The private players may now exploit the tourism potential of Mumbai's Gateway of India, Banganga Tank, five forts and August Kranti Maidan along with some historic Maratha forts and ancient caves in Maharashtra.
In fact, the state wants them to do what the administration has not been able to accomplish over the years—develop, maintain and operate the legally protected yet neglected heritage sites.
The State Cabinet approved the scheme called the "Maharashtra Vaibhav-Sanrakshit Smarak (protected memorial) Yojana" on Friday, opening the avenues of commercialisation. In all, 244 heritage sites including forts, caves, gardens, tanks, temples and birthplaces of historic personalities will be up for the five-year adoption project.
The ownership of these places will remain with the state. In return, the private parties will get permission to use pictures of the site as advertising monogram, rights to photography and using the images shot for commercial purpose and income tax exemption on the amount spent on development.
However, the scheme comes with strings attached. The operator will charge entry fee as prescribed by the government committee and host the approved programmes like exhibitions, sound and light shows.
He will have to provide parking, cloakrooms, communication facility to the visitors and submit all financial transaction details to the state.
The sad saga of state's forts and caves is as legendary as their history. While the Archaeological Survey of India (ASI) is doing a comparatively better job at their sites like Ajanta and Ellora caves and some Maratha forts in western Maharashtra and Konkan, the state department has failed miserably in doing justice to the heritage places under its wings.
The prime examples of government's apathy are the Dharavi, St George, Mahim, Bandra and Shivadi forts in the state capital. All the five forts are expected to get some attention once the private parties are roped in.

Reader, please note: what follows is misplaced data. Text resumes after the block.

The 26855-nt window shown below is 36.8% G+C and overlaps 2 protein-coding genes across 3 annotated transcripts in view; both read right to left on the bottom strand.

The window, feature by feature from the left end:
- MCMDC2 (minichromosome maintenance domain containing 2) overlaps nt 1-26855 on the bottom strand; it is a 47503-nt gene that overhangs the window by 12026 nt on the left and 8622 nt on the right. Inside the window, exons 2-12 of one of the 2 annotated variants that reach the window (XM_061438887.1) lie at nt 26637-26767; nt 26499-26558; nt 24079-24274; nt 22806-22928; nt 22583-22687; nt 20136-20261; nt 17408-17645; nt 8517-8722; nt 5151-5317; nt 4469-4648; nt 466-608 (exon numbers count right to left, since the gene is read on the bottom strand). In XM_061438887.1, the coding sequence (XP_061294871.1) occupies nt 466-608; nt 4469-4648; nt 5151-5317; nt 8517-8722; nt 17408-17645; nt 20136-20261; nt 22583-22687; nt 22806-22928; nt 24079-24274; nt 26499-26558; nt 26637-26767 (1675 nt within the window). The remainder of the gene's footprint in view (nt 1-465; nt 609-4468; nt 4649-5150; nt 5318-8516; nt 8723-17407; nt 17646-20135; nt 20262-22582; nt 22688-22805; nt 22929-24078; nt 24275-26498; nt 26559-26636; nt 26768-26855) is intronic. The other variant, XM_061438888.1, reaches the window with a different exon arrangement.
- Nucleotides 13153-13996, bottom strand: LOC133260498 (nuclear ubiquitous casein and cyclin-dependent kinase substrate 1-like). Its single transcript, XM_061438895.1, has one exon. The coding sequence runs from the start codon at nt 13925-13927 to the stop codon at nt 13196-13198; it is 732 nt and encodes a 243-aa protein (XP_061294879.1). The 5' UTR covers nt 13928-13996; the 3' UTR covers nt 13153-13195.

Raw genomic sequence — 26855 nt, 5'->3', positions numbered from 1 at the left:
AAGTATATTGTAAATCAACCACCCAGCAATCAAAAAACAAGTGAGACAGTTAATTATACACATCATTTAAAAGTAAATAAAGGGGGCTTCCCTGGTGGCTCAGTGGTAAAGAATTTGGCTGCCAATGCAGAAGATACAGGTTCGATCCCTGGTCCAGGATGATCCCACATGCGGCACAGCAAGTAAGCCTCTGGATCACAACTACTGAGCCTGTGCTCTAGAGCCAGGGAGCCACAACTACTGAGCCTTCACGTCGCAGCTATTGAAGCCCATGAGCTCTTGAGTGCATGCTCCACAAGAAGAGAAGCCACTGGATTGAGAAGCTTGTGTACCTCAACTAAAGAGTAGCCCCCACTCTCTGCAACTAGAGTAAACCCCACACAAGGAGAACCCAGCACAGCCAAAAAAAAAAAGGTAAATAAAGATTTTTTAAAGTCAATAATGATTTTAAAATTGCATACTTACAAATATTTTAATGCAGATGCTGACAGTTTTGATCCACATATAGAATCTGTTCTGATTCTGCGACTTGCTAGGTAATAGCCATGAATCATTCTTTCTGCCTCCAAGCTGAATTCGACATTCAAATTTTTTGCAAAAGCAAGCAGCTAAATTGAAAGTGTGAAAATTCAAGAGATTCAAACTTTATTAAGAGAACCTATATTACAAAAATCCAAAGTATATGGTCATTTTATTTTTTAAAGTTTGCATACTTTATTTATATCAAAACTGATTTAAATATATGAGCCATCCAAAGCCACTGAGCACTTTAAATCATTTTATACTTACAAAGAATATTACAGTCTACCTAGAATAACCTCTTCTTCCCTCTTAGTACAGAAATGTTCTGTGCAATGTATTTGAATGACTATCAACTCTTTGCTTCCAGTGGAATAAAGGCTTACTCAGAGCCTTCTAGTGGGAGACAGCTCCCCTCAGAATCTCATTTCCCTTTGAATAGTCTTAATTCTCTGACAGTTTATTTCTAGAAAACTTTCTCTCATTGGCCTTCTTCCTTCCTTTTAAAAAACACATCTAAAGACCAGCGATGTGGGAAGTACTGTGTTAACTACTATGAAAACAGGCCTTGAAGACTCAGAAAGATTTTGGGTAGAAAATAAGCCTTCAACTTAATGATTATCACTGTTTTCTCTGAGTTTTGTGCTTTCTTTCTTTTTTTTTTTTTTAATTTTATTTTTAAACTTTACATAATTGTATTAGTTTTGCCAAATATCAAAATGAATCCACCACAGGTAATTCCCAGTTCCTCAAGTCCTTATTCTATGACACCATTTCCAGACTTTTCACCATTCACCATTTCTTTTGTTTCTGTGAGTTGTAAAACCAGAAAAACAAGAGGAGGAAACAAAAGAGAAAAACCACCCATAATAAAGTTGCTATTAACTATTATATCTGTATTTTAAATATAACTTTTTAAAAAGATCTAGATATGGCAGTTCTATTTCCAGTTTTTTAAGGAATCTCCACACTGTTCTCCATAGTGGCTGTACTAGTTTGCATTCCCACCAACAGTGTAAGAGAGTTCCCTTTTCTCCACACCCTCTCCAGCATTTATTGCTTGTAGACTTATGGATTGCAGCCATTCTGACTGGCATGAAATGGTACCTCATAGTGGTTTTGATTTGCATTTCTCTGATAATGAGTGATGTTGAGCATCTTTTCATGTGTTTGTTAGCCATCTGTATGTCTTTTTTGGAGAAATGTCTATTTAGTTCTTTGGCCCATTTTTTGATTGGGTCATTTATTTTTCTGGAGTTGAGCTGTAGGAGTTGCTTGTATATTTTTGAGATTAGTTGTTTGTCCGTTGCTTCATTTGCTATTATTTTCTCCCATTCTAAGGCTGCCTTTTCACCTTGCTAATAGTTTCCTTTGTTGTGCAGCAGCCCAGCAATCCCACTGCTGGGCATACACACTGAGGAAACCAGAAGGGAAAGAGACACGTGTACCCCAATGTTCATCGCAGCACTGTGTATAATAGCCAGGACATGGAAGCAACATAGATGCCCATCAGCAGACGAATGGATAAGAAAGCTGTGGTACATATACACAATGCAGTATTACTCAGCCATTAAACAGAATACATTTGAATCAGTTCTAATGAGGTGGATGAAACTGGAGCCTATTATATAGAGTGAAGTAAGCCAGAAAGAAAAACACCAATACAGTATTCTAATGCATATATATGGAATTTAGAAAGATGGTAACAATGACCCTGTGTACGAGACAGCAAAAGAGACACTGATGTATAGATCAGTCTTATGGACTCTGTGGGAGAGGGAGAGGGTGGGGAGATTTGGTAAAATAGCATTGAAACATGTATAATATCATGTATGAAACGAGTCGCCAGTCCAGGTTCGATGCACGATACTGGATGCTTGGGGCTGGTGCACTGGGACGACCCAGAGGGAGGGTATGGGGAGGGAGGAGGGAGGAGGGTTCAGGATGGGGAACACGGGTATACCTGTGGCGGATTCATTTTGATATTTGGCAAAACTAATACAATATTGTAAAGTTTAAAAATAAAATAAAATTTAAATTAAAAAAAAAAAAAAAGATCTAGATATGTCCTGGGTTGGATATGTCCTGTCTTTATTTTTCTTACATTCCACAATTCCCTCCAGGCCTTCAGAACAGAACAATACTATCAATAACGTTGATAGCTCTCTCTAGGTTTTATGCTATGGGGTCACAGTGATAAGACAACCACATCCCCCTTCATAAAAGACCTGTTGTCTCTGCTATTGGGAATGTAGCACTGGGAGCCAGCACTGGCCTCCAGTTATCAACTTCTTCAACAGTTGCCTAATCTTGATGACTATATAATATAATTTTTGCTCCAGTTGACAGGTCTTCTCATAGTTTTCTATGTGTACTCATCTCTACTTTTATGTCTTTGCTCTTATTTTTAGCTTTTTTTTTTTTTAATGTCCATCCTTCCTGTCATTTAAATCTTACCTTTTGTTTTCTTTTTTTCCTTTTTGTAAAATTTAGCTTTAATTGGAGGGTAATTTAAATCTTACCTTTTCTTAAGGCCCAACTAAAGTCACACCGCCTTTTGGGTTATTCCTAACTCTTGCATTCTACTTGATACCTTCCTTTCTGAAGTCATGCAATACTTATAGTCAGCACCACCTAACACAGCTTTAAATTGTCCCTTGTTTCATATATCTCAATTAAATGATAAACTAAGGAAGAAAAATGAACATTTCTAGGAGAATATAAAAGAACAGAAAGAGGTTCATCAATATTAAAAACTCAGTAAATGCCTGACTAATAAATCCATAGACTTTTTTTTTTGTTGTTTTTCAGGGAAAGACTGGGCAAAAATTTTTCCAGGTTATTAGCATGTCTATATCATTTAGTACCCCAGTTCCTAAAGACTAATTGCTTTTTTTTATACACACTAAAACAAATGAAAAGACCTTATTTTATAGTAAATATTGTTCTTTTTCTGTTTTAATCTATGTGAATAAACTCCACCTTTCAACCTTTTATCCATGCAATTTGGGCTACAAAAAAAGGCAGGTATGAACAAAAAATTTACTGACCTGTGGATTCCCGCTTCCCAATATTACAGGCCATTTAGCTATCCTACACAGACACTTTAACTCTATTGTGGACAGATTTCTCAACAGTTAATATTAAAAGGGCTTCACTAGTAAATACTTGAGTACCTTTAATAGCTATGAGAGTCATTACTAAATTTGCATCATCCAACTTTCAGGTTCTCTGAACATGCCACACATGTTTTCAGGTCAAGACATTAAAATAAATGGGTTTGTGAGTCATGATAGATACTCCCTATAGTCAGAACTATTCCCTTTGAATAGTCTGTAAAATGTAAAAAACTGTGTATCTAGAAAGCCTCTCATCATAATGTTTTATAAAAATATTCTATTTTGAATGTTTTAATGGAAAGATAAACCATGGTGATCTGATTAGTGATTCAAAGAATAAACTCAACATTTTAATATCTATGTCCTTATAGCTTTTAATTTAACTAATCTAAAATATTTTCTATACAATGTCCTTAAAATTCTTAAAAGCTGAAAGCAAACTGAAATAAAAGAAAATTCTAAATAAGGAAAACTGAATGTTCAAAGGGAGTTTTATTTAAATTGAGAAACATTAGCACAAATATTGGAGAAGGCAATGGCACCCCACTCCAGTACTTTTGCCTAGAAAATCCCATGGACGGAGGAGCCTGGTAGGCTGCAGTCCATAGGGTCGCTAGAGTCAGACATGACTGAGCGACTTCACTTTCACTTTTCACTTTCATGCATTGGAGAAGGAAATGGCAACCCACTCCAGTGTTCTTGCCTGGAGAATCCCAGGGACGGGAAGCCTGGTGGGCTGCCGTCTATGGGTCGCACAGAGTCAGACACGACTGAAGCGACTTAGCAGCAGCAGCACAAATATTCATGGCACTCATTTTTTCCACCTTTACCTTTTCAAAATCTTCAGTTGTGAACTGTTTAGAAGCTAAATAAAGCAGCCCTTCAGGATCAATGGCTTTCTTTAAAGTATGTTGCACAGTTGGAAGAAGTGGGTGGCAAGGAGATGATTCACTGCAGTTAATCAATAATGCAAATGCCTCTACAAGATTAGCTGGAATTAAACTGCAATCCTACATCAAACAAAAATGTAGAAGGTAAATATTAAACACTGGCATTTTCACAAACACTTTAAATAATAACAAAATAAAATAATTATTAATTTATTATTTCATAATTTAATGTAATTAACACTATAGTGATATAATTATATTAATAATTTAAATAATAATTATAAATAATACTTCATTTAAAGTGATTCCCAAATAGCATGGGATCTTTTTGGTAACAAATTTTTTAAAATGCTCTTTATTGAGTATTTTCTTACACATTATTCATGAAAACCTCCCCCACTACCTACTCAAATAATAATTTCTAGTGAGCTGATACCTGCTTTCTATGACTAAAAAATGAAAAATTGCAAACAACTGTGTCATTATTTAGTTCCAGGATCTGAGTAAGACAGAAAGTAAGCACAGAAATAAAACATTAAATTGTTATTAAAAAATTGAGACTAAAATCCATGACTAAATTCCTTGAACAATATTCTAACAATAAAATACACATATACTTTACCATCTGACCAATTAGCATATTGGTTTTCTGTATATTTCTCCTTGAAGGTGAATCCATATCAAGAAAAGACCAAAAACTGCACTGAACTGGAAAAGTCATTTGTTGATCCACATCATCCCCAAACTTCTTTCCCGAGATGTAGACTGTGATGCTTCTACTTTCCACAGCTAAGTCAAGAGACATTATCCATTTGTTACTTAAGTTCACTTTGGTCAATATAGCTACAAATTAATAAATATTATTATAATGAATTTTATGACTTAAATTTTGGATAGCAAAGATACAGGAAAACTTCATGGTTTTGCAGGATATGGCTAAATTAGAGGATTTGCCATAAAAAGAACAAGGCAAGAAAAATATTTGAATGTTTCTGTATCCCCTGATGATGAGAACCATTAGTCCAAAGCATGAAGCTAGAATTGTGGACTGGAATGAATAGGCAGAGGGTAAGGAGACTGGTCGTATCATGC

The heritage lover may also expect beautification of the Banganaga Tank, one of the most neglected historic sites in south Mumbai and the messy August Kranti Maidan.
"It's true that the government couldn't do much to develop and maintain such historic sites for lack of money. But now we want to tap the tourism potential of these places and involve eligible private parties," the Minister of Culture Ashok Chavan told HT.
Chavan assured that the government would help developers remove encroachment from the sites. "After that it would be operators' responsibility to prevent encroachments," he added.
"The Gateway of India has also been included in the scheme," said Chavan, adding that the Sahyadri range forts Sinhgad and Vishalgad that were part of Maratha King Shivaji's empire will be up for a five-year adoption scheme. The tenders will be out very soon.
A private party will adopt historic/heritage site for five years for development and maintenance. In return, it will charge entry fee and commercially exploit the tourism and advertising potential of the leased place. It will get income tax exemption on the amount spent on development.
Places to benefit
Gateway of India, Banganga Tank, August Kranti maidan, 34 forts including Mumbai's Dharawi, St George, Mahim, Bandra and Shivadi, King Shivaji's Sinhgad and Viashalgad, 14 caves like Ghatotchak (near Aurangabad), Dharashiv, Bhorakdhjan, Khandeshwari (near Thane), Jain, Pandav, Bhrahami (northern Maharashtra), Buddha (Ratnagiri), birthplaces of historic personalities.